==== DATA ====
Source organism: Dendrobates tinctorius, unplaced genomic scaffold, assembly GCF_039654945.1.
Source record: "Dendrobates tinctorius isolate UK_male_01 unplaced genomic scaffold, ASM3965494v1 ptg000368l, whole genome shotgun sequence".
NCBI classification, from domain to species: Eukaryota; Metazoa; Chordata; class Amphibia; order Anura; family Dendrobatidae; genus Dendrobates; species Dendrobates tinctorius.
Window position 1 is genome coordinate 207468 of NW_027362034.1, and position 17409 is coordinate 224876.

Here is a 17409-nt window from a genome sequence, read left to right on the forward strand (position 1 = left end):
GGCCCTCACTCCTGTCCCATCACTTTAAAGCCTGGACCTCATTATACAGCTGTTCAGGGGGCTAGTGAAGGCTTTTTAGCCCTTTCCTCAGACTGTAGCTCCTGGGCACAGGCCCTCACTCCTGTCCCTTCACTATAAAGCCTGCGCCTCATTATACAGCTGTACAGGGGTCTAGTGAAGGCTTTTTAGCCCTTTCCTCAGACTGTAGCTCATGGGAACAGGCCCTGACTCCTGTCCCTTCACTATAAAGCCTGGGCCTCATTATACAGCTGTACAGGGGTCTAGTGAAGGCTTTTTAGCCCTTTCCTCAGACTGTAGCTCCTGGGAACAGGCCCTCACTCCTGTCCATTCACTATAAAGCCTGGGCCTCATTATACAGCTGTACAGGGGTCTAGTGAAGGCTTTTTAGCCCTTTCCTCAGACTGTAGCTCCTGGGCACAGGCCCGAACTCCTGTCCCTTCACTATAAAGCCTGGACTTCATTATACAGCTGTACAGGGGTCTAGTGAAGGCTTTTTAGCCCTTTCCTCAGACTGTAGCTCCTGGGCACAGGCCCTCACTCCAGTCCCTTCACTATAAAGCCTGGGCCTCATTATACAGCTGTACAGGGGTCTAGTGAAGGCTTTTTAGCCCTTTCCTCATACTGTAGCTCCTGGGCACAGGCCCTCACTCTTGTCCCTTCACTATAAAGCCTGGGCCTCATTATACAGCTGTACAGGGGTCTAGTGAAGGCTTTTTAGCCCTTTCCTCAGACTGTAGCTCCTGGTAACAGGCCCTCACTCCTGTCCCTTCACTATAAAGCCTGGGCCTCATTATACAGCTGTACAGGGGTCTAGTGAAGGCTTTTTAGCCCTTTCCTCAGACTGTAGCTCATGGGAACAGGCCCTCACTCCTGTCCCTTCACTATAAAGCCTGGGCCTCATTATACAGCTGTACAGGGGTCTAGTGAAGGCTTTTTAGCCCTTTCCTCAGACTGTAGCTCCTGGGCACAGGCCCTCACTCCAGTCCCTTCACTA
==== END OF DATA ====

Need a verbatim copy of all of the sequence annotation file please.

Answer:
Source organism: Dendrobates tinctorius, unplaced genomic scaffold, assembly GCF_039654945.1.
Source record: "Dendrobates tinctorius isolate UK_male_01 unplaced genomic scaffold, ASM3965494v1 ptg000368l, whole genome shotgun sequence".
NCBI classification, from domain to species: Eukaryota; Metazoa; Chordata; class Amphibia; order Anura; family Dendrobatidae; genus Dendrobates; species Dendrobates tinctorius.
Window position 1 is genome coordinate 207468 of NW_027362034.1, and position 17409 is coordinate 224876.

Here is a 17409-nt window from a genome sequence, read left to right on the forward strand (position 1 = left end):
GGCCCTCACTCCTGTCCCATCACTTTAAAGCCTGGACCTCATTATACAGCTGTTCAGGGGGCTAGTGAAGGCTTTTTAGCCCTTTCCTCAGACTGTAGCTCCTGGGCACAGGCCCTCACTCCTGTCCCTTCACTATAAAGCCTGCGCCTCATTATACAGCTGTACAGGGGTCTAGTGAAGGCTTTTTAGCCCTTTCCTCAGACTGTAGCTCATGGGAACAGGCCCTGACTCCTGTCCCTTCACTATAAAGCCTGGGCCTCATTATACAGCTGTACAGGGGTCTAGTGAAGGCTTTTTAGCCCTTTCCTCAGACTGTAGCTCCTGGGAACAGGCCCTCACTCCTGTCCATTCACTATAAAGCCTGGGCCTCATTATACAGCTGTACAGGGGTCTAGTGAAGGCTTTTTAGCCCTTTCCTCAGACTGTAGCTCCTGGGCACAGGCCCGAACTCCTGTCCCTTCACTATAAAGCCTGGACTTCATTATACAGCTGTACAGGGGTCTAGTGAAGGCTTTTTAGCCCTTTCCTCAGACTGTAGCTCCTGGGCACAGGCCCTCACTCCAGTCCCTTCACTATAAAGCCTGGGCCTCATTATACAGCTGTACAGGGGTCTAGTGAAGGCTTTTTAGCCCTTTCCTCATACTGTAGCTCCTGGGCACAGGCCCTCACTCTTGTCCCTTCACTATAAAGCCTGGGCCTCATTATACAGCTGTACAGGGGTCTAGTGAAGGCTTTTTAGCCCTTTCCTCAGACTGTAGCTCCTGGTAACAGGCCCTCACTCCTGTCCCTTCACTATAAAGCCTGGGCCTCATTATACAGCTGTACAGGGGTCTAGTGAAGGCTTTTTAGCCCTTTCCTCAGACTGTAGCTCATGGGAACAGGCCCTCACTCCTGTCCCTTCACTATAAAGCCTGGGCCTCATTATACAGCTGTACAGGGGTCTAGTGAAGGCTTTTTAGCCCTTTCCTCAGACTGTAGCTCCTGGGCACAGGCCCTCACTCCAGTCCCTTCACTA